Cd59

18 kD; GPI linked

Blood cells, endothelial cells, epithelial cells

C7, C8

Blocks C9 binding and prevents formation of the MAC

CCPRs, complement control protein repeats; conc., concentration; GPI, glycophosphatidylinositol; MAC, membrane attack complex.

C1q binds to antigen-complexed antibodies, resulting in activation of C1r2s2

C1 INH prevents C1r2s2 from becoming proteolytically active

C1r2s2/

FIGURE 12-13 Regulation of C1 activity by C1 INH. C1

INH displaces C1r2s2 from C1q and terminates classical pathway activation.

C1r2s2/

FIGURE 12-13 Regulation of C1 activity by C1 INH. C1

INH displaces C1r2s2 from C1q and terminates classical pathway activation.

and inactivate C3 and C5 convertases, and inhibit formation of the MAC in the late steps of the complement pathway.

• The proteolytic activity of C1r and C1s is inhibited by a plasma protein called C1 inhibitor (C1 INH). C1 INH

is a serine protease inhibitor (serpin) that mimics the normal substrates of C1r and C1s. If C1q binds to an antibody and begins the process of complement activation, C1 INH becomes a target of the enzymatic activity of the bound C1r2-C1s2. C1 INH is cleaved by and becomes covalently attached to these complement proteins, and as a result, the C1r2-C1s2 tetramer dissociates from C1q, thus stopping activation by the classical pathway (Fig. 12-13). In this way, C1 INH prevents the accumulation of enzymatically active C1r2-C1s2 in the plasma and limits the time for which active C1r2-C1s2 is available to activate subsequent steps in the complement cascade. An autosomal dominant inherited disease called hereditary angioneurotic edema is due to a deficiency of C1 INH. Clinical manifestations of the disease include intermittent acute accumulation of edema fluid in the skin and mucosa, which causes abdominal pain, vomiting, diarrhea, and potentially life-threatening airway obstruction. In these patients, the plasma levels of C1 INH protein are sufficiently reduced (<20% to 30% of normal) that activation of C1 by immune complexes is not properly controlled and increased breakdown of C4 and C2 occurs. The mediators of edema formation in patients with hereditary angioneurotic edema include a pro-teolytic fragment of C2, called C2 kinin, and bradyki-nin. C1 INH is an inhibitor of other plasma serine proteases besides C1, including kallikrein and coagulation factor XII, and both activated kallikrein and factor XII can promote increased formation of bradykinin.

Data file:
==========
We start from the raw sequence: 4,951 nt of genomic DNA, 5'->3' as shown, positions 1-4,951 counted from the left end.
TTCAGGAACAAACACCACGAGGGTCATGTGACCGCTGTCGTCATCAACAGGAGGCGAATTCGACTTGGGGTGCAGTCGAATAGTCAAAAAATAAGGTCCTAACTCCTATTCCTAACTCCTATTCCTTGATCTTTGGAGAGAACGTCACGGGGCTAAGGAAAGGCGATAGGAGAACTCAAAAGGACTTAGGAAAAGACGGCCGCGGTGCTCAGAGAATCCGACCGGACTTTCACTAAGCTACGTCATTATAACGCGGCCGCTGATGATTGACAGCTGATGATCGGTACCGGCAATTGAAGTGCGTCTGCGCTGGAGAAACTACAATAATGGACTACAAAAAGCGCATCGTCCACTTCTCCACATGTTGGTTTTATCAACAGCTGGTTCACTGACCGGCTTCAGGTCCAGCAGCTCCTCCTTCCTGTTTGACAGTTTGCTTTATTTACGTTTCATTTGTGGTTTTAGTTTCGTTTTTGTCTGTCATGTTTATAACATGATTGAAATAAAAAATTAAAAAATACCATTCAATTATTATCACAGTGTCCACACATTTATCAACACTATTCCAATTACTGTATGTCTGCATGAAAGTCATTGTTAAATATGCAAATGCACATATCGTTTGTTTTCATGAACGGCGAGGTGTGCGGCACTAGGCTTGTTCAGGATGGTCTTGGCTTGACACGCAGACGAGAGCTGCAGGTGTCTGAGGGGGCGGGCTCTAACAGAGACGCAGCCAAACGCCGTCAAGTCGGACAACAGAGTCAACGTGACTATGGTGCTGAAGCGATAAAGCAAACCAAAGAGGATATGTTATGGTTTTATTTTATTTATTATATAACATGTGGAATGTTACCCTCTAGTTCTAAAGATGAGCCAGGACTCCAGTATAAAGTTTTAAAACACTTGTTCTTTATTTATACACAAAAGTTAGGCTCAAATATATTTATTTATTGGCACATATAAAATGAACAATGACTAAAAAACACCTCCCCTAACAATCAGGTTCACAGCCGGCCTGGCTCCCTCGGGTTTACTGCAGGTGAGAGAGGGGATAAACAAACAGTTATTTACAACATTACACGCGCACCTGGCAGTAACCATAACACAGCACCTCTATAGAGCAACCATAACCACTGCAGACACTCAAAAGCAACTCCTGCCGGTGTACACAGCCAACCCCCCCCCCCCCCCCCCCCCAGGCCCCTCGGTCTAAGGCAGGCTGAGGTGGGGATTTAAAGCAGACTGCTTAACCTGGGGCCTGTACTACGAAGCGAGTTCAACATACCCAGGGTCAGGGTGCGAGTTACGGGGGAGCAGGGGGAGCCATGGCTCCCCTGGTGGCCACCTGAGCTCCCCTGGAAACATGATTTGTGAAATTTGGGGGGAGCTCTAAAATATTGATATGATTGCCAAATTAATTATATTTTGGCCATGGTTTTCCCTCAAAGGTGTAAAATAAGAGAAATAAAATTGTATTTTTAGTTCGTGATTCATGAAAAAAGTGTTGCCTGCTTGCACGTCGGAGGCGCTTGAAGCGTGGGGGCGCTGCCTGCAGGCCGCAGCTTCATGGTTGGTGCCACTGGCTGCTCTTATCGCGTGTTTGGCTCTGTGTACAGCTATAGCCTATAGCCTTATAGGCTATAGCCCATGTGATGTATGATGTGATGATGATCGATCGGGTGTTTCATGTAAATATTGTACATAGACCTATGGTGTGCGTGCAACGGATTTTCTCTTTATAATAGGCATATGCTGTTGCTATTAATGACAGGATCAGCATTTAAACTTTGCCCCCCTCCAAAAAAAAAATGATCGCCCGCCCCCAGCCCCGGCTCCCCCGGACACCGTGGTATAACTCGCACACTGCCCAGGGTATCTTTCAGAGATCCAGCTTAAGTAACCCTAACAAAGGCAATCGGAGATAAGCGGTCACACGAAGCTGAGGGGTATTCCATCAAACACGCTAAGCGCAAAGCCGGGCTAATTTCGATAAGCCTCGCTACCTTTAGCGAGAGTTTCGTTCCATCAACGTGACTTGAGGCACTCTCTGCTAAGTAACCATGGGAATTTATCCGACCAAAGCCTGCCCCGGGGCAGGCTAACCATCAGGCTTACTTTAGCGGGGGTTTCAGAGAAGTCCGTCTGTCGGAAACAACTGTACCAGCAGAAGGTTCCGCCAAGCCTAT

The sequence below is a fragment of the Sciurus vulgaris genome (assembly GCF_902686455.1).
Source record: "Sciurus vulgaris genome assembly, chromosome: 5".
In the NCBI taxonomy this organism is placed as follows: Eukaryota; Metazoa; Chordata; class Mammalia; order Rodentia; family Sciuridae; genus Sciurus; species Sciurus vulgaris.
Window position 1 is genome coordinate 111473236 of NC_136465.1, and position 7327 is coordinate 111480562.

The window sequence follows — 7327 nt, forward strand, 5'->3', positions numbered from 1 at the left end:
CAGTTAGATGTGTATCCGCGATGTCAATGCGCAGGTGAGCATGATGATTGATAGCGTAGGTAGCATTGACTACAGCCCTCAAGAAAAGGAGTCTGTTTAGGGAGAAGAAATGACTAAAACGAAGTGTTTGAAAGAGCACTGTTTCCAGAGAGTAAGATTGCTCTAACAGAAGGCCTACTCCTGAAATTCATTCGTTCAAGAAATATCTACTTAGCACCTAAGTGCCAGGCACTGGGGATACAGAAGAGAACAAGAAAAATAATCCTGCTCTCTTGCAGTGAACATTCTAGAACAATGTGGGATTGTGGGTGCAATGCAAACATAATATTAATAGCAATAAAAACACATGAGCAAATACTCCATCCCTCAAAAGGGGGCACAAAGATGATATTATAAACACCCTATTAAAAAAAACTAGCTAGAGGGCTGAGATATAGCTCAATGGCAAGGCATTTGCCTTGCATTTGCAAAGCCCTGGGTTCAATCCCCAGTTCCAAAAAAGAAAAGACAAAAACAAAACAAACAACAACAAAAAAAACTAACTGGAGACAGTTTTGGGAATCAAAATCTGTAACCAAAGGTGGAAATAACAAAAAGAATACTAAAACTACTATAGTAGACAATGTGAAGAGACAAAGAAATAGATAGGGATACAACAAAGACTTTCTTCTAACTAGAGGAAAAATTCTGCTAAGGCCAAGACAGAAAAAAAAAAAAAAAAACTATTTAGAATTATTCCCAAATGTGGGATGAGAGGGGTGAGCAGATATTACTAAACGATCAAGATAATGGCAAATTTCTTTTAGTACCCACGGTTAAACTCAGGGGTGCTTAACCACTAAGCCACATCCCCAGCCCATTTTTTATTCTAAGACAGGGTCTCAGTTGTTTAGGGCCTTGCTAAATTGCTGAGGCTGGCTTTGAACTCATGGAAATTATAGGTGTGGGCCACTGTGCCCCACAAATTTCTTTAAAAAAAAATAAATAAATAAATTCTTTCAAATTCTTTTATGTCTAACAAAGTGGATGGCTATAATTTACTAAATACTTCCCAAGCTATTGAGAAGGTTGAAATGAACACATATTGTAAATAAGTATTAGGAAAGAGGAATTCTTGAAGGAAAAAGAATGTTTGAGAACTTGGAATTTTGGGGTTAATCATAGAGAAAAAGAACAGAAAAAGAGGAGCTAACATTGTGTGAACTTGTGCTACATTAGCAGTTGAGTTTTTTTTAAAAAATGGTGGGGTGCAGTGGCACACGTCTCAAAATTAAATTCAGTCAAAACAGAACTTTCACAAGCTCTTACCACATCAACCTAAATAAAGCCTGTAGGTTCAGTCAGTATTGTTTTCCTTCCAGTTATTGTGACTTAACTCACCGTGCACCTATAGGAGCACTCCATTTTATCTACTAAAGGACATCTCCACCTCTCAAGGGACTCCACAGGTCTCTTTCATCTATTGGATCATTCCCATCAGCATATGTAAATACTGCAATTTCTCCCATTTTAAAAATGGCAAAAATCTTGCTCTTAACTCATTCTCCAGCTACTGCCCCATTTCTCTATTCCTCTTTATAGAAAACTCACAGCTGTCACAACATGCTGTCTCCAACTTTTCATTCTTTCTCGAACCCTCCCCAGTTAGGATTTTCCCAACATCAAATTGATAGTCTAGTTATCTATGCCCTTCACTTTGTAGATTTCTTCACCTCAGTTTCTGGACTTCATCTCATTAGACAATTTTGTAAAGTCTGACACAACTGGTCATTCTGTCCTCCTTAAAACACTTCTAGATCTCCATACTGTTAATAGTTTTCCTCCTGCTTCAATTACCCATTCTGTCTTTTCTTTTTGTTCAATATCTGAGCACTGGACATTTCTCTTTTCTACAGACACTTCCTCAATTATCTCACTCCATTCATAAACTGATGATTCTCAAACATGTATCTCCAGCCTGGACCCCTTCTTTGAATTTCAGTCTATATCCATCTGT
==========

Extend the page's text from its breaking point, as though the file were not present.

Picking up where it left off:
• Assembly of the components of C3 and C5 convertases is inhibited by the binding of regulatory proteins to C3b and C4b deposited on cell surfaces (Fig. 12-14). If C3b is deposited on the surfaces of normal mammalian cells, it may be bound by several membrane proteins, including membrane cofactor protein (MCP, or CD46), type 1 complement receptor (CR1), decay-accelerating factor (DAF), and a plasma protein called factor H. C4b deposited on cell surfaces is similarly bound by DAF, CR1, and another plasma protein called C4-binding protein (C4BP). By binding to C3b or C4b, these proteins competitively inhibit the binding of other components of the C3 convertase, such as Bb of the alternative pathway and C2b of the classical pathway, thus blocking further progression of the complement cascade. (Factor H inhibits binding of only Bb to C3b and is thus a regulator of the alternative but not the classical pathway.) MCP, CR1, and DAF are produced by mammalian cells but not by microbes. Therefore, these regulators of complement selectively inhibit complement activation on host cells and allow complement activation to proceed on microbes. In addition, cell surfaces rich in sialic acid favor binding of the regulatory protein factor H over the alternative pathway protein factor B. Mammalian cells express higher levels of sialic acid than most microbes do, which is another reason that complement activation is prevented on normal host cells and permitted on microbes.

DAF is a glycophosphatidylinositol-linked membrane protein expressed on endothelial cells and erythrocytes. Genetic deficiency of an enzyme required to form such protein-lipid linkages results in failure to express many glycophosphatidylinositol-linked membrane proteins, including DAF and CD59 (see following), and causes a disease called paroxysmal nocturnal hemoglobinuria. This disease is characterized by recurrent bouts of intravascular hemolysis,

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